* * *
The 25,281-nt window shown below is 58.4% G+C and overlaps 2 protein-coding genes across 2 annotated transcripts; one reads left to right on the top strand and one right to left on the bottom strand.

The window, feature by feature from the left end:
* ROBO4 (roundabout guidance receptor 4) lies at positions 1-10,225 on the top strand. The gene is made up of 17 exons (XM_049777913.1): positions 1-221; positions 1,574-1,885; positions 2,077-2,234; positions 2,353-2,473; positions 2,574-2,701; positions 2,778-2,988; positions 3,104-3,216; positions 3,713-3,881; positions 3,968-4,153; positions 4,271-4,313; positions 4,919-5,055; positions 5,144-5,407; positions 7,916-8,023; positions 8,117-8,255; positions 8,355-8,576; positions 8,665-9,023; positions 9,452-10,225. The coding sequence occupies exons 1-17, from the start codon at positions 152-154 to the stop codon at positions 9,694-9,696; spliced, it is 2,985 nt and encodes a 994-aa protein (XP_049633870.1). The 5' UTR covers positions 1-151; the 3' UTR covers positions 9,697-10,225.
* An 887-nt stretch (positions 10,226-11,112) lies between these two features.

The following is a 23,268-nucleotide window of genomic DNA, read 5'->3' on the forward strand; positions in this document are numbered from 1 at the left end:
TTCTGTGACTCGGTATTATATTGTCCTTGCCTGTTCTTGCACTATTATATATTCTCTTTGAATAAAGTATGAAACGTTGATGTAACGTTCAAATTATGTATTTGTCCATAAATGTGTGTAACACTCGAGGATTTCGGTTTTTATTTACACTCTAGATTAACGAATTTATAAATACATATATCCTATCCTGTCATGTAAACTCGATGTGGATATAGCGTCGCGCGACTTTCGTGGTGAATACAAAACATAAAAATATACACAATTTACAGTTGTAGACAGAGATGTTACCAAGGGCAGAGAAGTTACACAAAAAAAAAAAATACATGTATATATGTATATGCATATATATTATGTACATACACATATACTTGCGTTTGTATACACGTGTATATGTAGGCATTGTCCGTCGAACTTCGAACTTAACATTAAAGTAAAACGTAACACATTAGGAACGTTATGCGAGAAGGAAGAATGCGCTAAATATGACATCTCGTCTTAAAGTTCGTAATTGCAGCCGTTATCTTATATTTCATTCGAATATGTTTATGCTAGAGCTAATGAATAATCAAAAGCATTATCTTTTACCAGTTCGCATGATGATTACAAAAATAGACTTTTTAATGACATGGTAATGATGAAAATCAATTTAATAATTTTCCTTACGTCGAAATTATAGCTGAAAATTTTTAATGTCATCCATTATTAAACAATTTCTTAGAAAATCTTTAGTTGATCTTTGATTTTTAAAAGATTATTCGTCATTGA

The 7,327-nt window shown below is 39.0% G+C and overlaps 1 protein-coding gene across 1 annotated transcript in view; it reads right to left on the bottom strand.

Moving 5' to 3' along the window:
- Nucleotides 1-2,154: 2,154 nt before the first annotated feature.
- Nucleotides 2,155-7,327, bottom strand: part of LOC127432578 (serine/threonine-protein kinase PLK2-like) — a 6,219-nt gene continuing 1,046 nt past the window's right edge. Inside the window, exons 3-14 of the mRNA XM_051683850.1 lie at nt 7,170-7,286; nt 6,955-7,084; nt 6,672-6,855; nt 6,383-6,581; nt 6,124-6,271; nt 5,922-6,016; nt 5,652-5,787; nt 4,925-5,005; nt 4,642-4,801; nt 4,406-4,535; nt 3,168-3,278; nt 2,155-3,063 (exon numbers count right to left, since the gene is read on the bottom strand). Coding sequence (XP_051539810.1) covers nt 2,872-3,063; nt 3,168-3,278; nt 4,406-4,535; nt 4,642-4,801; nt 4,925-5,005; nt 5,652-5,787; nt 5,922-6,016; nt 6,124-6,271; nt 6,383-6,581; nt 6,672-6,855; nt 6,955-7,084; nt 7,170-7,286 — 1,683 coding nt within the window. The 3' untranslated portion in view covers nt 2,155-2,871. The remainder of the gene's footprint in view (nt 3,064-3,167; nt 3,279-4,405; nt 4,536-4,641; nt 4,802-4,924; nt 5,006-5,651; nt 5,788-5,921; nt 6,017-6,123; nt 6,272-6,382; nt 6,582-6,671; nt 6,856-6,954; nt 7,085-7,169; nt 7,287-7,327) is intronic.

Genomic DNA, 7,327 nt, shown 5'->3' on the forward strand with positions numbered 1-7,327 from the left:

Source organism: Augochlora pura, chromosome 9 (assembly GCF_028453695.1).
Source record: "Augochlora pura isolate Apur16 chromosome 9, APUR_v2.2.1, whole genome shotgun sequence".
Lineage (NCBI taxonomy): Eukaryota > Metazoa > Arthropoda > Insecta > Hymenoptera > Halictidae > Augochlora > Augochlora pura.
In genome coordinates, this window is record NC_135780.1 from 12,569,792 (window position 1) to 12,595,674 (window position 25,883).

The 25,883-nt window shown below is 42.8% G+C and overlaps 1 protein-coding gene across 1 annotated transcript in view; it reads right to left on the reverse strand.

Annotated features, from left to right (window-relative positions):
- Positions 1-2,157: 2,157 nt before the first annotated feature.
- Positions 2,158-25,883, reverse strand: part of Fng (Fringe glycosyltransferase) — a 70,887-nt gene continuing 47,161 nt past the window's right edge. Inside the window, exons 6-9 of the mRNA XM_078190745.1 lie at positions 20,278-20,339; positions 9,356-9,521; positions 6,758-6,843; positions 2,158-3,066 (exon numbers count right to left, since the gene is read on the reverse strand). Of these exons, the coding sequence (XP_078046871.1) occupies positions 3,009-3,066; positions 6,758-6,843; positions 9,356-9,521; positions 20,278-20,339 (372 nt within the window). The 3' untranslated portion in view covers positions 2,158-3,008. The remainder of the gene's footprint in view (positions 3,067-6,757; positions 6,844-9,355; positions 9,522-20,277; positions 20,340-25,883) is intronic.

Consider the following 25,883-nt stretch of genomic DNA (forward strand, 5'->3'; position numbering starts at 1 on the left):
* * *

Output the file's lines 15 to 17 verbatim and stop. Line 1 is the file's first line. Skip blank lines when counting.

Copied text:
In genome coordinates, this window is record NC_135780.1 from 12,569,792 (window position 1) to 12,595,674 (window position 25,883).

The 25,883-nt window shown below is 42.8% G+C and overlaps 1 protein-coding gene across 1 annotated transcript in view; it reads right to left on the reverse strand.

Annotated features, from left to right (window-relative positions):